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Pwoggie went a-bombin', he did ride

By Michael J. Smith on Thursday April 9, 2009 12:53 PM

Call me squishy-soft on libertarians, but I like Justin Raimondo's stuff at antiwar.com. He has a fine piece there now about Pwog bomb-droppers, particularly the Center for American Progress (CAP), recently excoriated here.

Raimondo writes:

As President Barack Obama launches a military effort that promises to dwarf the Bush administration’s Iraqi adventure in scope and intensity, the "progressive" community is rallying around their commander in chief as obediently and reflexively as the neocon-dominated GOP did when we invaded Iraq. As John Stauber points out over at the Center for Media and Democracy Web site, the takeover of the antiwar movement by the Obamaites is nearly complete. He cites MoveOn.org as a prime but not sole example:

"MoveOn built its list by organizing vigils and ads for peace and by then supporting Obama for president; today it operates as a full-time cheerleader supporting Obama’s policy agenda....

Peace Action is... confining their opposition to an online petition. As for UFPJ, their alleged opposition to Obama’s war is couched in all kinds of contingencies and ambiguous formulations. Their most recent public pronouncement, calling for local actions against the Af-Pak offensive, praises Obama for "good statements on increasing diplomacy and economic aid to Afghanistan and Pakistan."

...I am truly at a loss to describe, in suitably pungent terms, the contempt in which I hold the "progressive" wing of the War Party, which is now enjoying its moment in the sun. These people have no principles: it’s all about power at the court of King Obama, and these court policy wonks are good for nothing but apologias for the king’s wars.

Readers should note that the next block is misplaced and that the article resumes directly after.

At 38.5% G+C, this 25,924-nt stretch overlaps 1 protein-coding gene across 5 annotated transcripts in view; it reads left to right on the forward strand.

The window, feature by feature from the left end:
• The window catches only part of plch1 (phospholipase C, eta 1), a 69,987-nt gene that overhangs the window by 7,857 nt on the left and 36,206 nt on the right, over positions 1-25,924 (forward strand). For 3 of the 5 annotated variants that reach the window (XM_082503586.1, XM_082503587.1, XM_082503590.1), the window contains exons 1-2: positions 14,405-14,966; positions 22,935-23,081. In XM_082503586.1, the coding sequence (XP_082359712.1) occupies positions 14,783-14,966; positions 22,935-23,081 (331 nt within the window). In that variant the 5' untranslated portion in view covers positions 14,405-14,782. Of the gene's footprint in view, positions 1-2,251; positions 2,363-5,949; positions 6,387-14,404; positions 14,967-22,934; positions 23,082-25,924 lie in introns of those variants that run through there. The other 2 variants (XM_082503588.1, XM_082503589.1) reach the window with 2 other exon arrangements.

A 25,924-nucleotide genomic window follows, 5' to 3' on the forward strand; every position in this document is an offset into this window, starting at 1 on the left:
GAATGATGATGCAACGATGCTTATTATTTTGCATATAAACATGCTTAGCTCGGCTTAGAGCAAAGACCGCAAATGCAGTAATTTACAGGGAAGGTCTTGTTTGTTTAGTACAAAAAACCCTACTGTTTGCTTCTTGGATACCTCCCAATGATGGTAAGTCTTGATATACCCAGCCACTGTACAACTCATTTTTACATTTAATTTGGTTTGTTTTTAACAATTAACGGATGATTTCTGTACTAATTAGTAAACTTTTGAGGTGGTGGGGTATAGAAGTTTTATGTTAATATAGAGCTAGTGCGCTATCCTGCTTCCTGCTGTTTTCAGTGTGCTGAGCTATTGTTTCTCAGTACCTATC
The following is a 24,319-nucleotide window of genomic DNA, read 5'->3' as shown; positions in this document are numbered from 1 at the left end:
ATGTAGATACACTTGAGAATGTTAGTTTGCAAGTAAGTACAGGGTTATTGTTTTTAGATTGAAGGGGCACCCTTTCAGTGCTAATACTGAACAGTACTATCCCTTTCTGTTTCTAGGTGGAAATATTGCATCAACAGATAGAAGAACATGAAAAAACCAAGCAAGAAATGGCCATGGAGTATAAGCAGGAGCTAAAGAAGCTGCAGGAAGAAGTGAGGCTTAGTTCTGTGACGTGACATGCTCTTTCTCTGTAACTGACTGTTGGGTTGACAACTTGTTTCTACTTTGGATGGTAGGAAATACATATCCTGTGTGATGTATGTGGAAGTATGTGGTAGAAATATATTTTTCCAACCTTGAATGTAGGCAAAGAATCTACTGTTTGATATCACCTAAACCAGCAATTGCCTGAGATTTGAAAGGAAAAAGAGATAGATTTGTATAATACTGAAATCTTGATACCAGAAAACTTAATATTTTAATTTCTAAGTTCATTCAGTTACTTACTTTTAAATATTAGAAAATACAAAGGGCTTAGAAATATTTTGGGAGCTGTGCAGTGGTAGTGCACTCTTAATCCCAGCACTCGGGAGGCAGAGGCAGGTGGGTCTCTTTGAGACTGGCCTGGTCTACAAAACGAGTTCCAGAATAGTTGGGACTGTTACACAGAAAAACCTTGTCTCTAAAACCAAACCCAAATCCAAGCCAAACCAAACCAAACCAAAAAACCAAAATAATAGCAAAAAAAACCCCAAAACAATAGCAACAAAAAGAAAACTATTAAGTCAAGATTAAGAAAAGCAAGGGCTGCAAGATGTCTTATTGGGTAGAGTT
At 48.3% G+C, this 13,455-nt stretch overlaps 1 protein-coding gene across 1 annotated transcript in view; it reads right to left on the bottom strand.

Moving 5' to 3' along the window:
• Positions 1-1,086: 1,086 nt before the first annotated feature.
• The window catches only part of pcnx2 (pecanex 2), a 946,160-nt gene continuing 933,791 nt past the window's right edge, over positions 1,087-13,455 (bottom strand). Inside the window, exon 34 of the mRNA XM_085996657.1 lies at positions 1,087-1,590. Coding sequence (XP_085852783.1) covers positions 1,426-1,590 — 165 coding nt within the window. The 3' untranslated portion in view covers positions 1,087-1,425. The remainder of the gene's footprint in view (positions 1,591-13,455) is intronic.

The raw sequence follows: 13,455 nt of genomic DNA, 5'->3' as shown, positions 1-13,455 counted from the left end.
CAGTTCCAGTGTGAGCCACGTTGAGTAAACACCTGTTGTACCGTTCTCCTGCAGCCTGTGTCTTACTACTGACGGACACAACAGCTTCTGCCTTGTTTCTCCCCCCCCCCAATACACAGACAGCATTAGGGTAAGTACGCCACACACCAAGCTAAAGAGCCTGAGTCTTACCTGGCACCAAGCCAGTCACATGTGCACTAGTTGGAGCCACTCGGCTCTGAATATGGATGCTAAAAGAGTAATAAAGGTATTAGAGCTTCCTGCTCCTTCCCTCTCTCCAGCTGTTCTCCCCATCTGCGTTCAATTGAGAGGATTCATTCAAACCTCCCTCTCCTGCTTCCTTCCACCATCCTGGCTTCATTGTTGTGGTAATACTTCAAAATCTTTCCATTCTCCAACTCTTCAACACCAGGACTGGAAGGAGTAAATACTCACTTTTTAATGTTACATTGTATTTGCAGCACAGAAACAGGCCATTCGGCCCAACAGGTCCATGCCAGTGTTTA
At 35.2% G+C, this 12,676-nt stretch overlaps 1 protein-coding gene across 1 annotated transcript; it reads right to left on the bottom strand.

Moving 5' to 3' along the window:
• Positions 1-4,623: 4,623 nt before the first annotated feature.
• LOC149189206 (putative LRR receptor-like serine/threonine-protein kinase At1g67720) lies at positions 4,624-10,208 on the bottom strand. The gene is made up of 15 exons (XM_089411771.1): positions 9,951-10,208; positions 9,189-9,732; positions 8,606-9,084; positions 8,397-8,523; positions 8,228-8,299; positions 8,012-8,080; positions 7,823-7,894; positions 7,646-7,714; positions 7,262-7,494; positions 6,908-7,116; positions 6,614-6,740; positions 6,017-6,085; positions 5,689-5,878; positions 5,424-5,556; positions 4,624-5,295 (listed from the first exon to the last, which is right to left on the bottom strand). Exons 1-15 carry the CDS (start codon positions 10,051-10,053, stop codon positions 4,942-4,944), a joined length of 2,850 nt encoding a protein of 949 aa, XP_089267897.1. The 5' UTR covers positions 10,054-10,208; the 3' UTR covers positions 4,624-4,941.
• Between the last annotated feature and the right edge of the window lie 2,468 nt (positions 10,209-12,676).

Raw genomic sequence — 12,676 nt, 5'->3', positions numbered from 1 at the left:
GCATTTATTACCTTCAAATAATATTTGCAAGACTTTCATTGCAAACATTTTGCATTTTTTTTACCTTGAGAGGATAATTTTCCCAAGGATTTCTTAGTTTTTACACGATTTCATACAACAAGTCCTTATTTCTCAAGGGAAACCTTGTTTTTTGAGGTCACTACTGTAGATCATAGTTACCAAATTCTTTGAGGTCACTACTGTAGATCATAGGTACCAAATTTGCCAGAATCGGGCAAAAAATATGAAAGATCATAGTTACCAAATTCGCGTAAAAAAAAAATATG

(Raimondo also takes a gratifying pot-shot at the good old CPUSA, the Pet Sematary of the Democratic Party. This is a teaser to get you to go read the whole thing.)

The Nation magazine recently gave a platform to Lawrence Korb, of the CAP, to make the humanitarian case for raining high explosives on the turbaned heads of Afghanis and selected Paks. Korb's case is (as usual) long on assertion and short on argument; what it comes down to is that it should be obvious that we've got to undertake a ten-year crusade in Afghanistan, and if you can't see it, you must be a mere knee-jerk war-hater:

A Responsible Afghan Strategy
By Lawrence J. Korb & Sean E. Duggan

If the United States ever wishes to leave Afghanistan, it requires a sustained engagement using all elements of national power--military, economic and diplomatic.....

If you want to leave -- you've got to stay! Suppose we said we wanted to stay. Would we then get to leave?
Afghanistan is not Iraq. Unlike the war in Iraq, which was always a war of choice, Afghanistan was and still is a war of necessity.
Necessary? Because why? Why, because...
[W]e have been warning of the consequences of the chronic and unacceptable neglect of the war in Afghanistan since 2005 .... Al Qaeda and its affiliates have regained a strategic safe haven within Afghanistan and Pakistan..... [A] failed Afghanistan would threaten the stability of Pakistan and the region.... Afghanistan's opium revenues fund regional and international terrorists.

Failed states, international terrorism, and "stabilizing" Pakistan [*cue sour laugh on sound track*] -- can anybody detect even a shift of emphasis or vocabulary or tone or anything at all from the propaganda line of the last eight years (or twenty, if it comes to that)? The only shift I can see is that a different set of turbans will be getting the bulk of the high explosive.

As for Pakistan, it seems crystal clear that "stabilization" is not the goal. If anything, I think I may detect an Indo-Israeli nutcracker at work on that hapless land, by way of supplement to the unending and invariant Great Game.

Here's my favorite bit, Korb's peroration:

Many wrongly assert that the progressive community is instinctively against all wars. This assertion is both wrong and dangerous. In the words of President Obama, we are not against all wars, just dumb wars.